It’s time training pros faced up to the return-on-investment challenge

Many training professionals, including training managers, consultants and coaches, are in a state of denial about return on investment (ROI).

ROI, as it relates to any form of learning or development, is the analysis of how much the training cost and whether the organisation has received any benefit of equal or greater value. For some trainers and consultants the mere mention of ROI triggers a barrage of implausible arguments against the validity or relevance of any such an examination.

A classic example of the ostrich position that many trainers adopt whenever ROI crops up was beautifully illustrated with a report published last year by the NHS. This set out how the evaluation of leadership training within the health service should be carried out. Out of the 58 pages in the report just four paragraphs make any reference to costing training programmes, while only one sentence out of the whole missive makes any substantive reference to ROI (a PDF copy of the report can be downloaded at http://tinyurl.com/7u8nb).

When I discussed this issue with a group of trainers and developers some argued that this was perfectly acceptable. Indeed, they thought it was a complete waste of time undertaking any form of ROI in such circumstances because of the ‘soft variables’ that were present in such an under-taking. Of course they also held the view that financial issues were a minor factor in this area.

I wonder in what century these people live and work, or, indeed, if they operate in the same space time continuum as me? For their benefit and others, here is a crib on ROI in training:



  1. At the heart of any ROI is the determination of the training need that was undertaken at the very start of the process.
  2. This analysis should lead to a definition of what is going to change in the organisation as a result of the development.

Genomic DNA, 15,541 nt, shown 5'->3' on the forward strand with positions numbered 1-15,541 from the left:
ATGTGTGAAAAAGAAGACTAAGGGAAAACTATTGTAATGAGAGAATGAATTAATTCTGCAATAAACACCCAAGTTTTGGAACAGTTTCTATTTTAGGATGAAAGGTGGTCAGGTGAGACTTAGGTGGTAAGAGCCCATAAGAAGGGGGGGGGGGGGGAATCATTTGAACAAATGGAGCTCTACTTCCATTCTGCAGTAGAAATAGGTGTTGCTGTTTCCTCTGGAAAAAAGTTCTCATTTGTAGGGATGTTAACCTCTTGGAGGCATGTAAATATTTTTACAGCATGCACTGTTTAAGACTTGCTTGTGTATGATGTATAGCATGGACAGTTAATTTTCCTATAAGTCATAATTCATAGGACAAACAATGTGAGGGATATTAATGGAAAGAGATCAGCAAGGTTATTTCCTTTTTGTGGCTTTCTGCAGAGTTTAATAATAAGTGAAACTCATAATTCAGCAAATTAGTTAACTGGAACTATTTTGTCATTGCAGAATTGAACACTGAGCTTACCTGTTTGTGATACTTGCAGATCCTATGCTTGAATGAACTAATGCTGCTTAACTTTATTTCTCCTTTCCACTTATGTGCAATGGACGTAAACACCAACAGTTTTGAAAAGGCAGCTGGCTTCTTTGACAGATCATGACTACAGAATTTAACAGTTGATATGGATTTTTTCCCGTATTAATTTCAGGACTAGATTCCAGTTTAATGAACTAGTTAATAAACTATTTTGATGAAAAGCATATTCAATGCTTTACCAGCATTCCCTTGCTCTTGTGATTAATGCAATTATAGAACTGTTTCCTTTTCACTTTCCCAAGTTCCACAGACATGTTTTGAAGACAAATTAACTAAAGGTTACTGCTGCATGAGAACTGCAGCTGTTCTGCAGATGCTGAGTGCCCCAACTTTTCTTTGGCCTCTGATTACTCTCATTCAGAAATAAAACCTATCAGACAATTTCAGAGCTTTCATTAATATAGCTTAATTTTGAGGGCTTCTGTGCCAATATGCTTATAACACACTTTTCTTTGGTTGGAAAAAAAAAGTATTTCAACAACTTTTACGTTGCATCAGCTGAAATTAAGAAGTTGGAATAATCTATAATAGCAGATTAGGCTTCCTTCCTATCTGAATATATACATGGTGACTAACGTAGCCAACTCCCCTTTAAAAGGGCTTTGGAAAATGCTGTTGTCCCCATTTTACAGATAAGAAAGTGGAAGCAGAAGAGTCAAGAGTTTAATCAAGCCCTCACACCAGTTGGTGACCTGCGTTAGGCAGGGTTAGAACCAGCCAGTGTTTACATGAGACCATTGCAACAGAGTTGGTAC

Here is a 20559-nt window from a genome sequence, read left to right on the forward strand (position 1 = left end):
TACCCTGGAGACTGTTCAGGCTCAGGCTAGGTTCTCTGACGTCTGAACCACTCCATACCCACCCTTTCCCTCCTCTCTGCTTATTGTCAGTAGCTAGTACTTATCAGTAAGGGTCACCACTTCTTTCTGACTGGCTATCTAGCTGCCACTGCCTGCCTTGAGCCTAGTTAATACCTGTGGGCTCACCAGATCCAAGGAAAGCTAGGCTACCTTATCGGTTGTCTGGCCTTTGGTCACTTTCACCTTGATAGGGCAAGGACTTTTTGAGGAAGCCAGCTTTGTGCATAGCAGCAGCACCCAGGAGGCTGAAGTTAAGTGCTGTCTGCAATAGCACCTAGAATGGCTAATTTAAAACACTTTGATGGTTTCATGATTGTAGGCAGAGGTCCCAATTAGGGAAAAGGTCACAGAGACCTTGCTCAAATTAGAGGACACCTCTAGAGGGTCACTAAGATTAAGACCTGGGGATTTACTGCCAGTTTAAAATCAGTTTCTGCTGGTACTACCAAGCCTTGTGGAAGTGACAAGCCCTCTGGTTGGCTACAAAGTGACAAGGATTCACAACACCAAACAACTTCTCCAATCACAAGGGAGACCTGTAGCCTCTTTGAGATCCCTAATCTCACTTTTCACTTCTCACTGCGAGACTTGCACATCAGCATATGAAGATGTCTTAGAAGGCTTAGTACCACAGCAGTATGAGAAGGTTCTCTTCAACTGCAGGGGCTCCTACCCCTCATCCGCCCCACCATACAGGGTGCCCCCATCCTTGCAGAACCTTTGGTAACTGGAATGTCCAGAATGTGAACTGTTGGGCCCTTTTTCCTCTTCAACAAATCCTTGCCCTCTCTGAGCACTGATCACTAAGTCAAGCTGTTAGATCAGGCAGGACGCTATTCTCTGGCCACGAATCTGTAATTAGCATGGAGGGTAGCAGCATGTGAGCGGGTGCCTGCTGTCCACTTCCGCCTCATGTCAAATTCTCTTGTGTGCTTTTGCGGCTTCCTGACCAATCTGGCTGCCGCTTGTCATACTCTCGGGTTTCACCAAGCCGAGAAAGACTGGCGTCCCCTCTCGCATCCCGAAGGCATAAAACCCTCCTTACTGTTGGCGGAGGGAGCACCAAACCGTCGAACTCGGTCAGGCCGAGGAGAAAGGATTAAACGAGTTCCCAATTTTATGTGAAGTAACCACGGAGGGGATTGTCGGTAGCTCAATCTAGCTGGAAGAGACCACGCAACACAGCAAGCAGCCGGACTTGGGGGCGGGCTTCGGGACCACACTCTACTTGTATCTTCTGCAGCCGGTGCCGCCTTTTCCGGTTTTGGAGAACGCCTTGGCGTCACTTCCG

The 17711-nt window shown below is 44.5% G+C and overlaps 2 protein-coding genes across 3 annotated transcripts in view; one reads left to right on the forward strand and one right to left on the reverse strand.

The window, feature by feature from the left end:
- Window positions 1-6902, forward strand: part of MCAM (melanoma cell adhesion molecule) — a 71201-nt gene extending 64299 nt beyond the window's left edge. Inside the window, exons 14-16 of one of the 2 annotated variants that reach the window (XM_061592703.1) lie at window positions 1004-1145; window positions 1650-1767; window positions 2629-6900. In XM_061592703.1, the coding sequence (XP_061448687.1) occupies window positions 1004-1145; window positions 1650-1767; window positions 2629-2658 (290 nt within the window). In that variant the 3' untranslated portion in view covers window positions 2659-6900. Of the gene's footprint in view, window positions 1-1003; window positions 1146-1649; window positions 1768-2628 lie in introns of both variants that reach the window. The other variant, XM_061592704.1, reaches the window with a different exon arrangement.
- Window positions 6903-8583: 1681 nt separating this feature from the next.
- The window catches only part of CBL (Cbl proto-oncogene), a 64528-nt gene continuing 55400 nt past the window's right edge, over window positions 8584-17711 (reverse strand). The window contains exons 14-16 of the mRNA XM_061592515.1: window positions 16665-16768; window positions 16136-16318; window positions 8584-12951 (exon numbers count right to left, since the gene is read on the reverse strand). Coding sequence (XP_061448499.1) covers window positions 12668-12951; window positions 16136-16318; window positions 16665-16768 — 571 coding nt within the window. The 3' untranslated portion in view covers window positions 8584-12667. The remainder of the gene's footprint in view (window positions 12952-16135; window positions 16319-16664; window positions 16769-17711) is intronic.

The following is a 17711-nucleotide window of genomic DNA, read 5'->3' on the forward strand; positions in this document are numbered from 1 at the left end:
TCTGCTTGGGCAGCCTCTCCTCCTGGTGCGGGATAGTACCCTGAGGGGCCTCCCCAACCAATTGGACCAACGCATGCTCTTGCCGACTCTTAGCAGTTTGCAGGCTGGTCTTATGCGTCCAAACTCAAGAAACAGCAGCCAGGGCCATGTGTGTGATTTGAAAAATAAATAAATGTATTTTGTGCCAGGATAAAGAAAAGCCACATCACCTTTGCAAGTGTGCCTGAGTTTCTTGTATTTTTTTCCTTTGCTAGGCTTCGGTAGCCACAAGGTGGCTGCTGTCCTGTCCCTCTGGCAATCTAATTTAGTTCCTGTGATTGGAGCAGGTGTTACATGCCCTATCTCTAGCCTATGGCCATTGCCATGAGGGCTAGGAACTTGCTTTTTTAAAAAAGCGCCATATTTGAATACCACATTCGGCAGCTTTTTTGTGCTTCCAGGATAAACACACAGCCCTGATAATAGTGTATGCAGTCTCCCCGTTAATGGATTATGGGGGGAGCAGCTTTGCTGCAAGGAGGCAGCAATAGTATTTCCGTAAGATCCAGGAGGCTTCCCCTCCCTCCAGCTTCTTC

3. If you can’t give a clear and unambiguous answer to this question you really haven’t done a needs analysis and a subsequent calculation of ROI is impossible. But this is not because of any soft variables – simple incompetence achieves this.

The bottom line is this: training should make a financial contribution to the host organisation within which it operates, either helping to save money or make more of it.

Out of a total NHS annual budget of £49.8bn, a not inconsiderable sum will be spent on leadership training and development. It is not unreasonable to expect this expenditure to be measured against its financial benefits and not, in essence, ignored. Yet this is essentially, because of its virtual absence and explanation, what the report proposes. I hope no one would agree that this is wholly right or appropriate.

Those who do disagree with this assertion might want to consider how they would look a cancer patient in the face and explain to him or her how a training programme with no evidence of any financial worth trumps her potentially life saving prescription in the budget expenditure.
I know I couldn’t.

Garry Platt is a learning and development specialist

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